Raised by Wolves, review: Caitlin Moran's sitcom has got joie de vivre to spare

Episode 2: Give Rebekah Staton all the Best Female Comedy Performance awards, and all the Male ones too for good measure

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The Independent Culture

I have to confess, I was not at all expecting to enjoy Caroline and Caitlin Moran’s sitcom Raised By Wolves (not least because 2013’s pilot was severely undercooked). However the 2015 model is a show made with such enormous joie de vivre, such giddy chutzpah, and such BALLS that I am merrily eating my words. Who can argue with a programme that has ‘there’s no need to show anyone your bifurcated arse cheeks’ as one of its opening lines?

This week the formidable Della (Rebekah Staton) took her daughters underwear shopping, while only boy Wyatt (a tremendously good Caden Ellis Wall) had some ‘man time’ with Grampy (Phillip Jackson), which mainly involved visiting a cemetery and buying some stolen paving slabs. Having grown up with three older sisters, for whom I was little more than a novelty doll, I have every sympathy for poor Wyatt. Raised By Wolves has been feted as a look at the ‘intellectual working classes’ or some kind of celebration of Wolverhampton, however at its heart is a passionate hymn to siblings and the worlds they create together.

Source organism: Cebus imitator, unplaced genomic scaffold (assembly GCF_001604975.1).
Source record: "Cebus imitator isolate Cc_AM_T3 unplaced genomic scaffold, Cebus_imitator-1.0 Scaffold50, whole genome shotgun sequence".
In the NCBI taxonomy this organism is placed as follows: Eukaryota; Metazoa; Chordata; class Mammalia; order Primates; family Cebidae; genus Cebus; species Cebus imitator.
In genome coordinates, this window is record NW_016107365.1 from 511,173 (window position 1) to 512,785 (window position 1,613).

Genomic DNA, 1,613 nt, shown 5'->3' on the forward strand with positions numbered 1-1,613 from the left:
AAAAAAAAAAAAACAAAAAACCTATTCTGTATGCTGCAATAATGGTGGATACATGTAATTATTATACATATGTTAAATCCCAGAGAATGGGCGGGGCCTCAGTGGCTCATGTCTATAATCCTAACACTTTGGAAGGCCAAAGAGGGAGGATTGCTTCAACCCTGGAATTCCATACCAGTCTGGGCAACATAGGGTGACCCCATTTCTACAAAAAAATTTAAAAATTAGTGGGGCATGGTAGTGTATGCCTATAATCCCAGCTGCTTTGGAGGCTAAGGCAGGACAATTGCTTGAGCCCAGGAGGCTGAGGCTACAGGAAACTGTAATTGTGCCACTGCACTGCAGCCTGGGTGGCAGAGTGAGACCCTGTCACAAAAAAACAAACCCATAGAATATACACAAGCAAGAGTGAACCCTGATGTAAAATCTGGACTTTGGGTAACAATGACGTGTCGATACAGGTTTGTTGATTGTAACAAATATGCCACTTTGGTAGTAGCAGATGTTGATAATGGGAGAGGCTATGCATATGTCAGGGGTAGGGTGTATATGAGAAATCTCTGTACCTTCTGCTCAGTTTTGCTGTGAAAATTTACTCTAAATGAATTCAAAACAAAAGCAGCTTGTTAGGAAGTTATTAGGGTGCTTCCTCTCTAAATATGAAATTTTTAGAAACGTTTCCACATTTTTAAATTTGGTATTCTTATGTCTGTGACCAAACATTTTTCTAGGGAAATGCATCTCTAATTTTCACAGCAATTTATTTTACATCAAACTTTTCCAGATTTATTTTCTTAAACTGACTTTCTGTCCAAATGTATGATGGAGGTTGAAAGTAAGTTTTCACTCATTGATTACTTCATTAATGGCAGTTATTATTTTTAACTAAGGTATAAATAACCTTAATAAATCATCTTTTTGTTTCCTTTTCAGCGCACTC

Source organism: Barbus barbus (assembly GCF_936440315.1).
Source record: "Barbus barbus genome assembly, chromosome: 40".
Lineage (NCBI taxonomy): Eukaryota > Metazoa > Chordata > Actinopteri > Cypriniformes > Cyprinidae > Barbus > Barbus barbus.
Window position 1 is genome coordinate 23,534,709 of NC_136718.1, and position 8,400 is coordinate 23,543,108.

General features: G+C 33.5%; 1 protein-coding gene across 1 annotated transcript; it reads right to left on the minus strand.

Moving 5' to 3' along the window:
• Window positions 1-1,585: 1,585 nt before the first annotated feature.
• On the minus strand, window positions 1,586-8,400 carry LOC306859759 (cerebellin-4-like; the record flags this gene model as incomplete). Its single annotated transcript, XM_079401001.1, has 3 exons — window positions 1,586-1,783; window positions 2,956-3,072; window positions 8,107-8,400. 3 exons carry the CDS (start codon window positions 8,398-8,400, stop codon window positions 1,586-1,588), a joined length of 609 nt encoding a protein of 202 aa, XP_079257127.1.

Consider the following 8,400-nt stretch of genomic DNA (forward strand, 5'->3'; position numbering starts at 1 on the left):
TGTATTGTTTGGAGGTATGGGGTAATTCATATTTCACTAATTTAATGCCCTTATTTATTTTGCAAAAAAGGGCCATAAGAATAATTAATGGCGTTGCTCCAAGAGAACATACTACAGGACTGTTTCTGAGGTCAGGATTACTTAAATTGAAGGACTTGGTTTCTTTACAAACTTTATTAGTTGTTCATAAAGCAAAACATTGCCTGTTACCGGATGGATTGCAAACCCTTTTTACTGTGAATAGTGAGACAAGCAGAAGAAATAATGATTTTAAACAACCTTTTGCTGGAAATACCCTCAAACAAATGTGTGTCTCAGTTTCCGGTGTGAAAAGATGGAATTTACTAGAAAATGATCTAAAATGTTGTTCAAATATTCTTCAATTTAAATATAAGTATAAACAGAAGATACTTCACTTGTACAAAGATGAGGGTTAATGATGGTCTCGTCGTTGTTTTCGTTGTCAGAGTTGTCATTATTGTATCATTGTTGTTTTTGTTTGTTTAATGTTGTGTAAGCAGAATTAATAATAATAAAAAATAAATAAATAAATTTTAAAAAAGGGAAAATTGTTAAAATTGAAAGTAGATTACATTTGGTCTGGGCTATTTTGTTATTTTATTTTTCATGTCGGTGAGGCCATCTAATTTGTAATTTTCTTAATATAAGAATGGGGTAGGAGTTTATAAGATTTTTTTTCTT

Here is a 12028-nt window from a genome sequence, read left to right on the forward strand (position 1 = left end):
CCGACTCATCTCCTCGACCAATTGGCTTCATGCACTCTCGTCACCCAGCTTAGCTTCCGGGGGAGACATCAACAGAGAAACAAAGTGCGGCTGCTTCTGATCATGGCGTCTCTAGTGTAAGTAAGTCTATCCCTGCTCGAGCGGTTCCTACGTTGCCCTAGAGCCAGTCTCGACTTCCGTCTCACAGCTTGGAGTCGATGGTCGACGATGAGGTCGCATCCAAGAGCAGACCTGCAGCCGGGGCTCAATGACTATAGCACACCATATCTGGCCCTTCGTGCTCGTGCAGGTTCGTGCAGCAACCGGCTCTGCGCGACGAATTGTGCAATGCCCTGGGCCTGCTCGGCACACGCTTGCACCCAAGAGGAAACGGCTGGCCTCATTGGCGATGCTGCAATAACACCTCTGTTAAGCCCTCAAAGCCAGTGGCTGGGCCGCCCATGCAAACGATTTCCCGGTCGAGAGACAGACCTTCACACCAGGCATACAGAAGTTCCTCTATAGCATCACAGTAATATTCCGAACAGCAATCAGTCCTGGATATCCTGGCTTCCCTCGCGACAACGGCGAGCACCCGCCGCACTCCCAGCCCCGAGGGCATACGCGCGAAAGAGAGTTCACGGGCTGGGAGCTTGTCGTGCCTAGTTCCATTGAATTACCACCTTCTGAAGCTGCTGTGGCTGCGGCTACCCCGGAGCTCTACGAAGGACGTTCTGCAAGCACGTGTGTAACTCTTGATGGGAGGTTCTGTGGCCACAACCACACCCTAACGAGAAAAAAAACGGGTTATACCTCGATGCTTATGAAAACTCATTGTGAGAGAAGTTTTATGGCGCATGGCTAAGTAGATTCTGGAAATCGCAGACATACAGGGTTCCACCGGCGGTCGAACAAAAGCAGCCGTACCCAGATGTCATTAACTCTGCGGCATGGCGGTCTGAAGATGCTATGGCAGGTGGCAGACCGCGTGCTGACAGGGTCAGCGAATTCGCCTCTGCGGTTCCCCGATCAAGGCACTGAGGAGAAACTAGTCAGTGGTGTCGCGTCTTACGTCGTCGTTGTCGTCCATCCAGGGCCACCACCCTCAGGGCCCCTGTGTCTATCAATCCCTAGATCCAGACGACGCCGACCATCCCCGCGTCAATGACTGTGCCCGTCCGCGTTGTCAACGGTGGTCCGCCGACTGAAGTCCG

Though we got a little peek behind Della’s fearsome façade, as we discovered she masochistically spends every birthday doing the most unpleasant tasks (this year it was a smear test and unblocking the washing machine), the hard-as-nails matriarch - ‘a lion and a scorpion in a woman’s body’ according to Grampy - is still getting all the best lines. It’ll be hard to scrape her description of knickers as ‘a drip-tray for your bits’ from my mind. Think that enough has been written about Staton’s performance (inspired, incidentally, by Clint Eastwood)? Nonsense. She’s utterly brilliant. Give her all the Best Female Comedy Performance awards, and all the Male ones too for good measure.

 

Phillip Jackson’s cheerfully seedy Grampy was given a moment to shine too, as he took his grandson out for a day of male-bonding. The elder statesman of the Garry family took his young charge to his favourite childhood spots including a flooded quarry ('We saw a dead man's face in there once, it's why we call it Dead Man's Face Pond') and tried, unsuccessfully, to convince him that sticks are better than plastic guns. In the end it turns out that all Wyatt needed was a bit of peace and quiet (I feel it, Wyatt).

There’s been some criticism of Raised By Wolves (let’s face it, it’s hardly going to be everyone’s cup of tea), with a few suggesting that it’s not actually an accurate portrayal of working class Wolverhampton and many Wolvo locals complaining that the accents aren’t quite right. One, justified, comment has been the fact that the children use ‘mum’ rather than the more accurate Black Country ‘mom’. However, this is to miss the point. Raised By Wolves isn’t set in Wolverhampton, or anywhere in England. It’s set in the Moran sisters’ heads. And it’s great fun in there.

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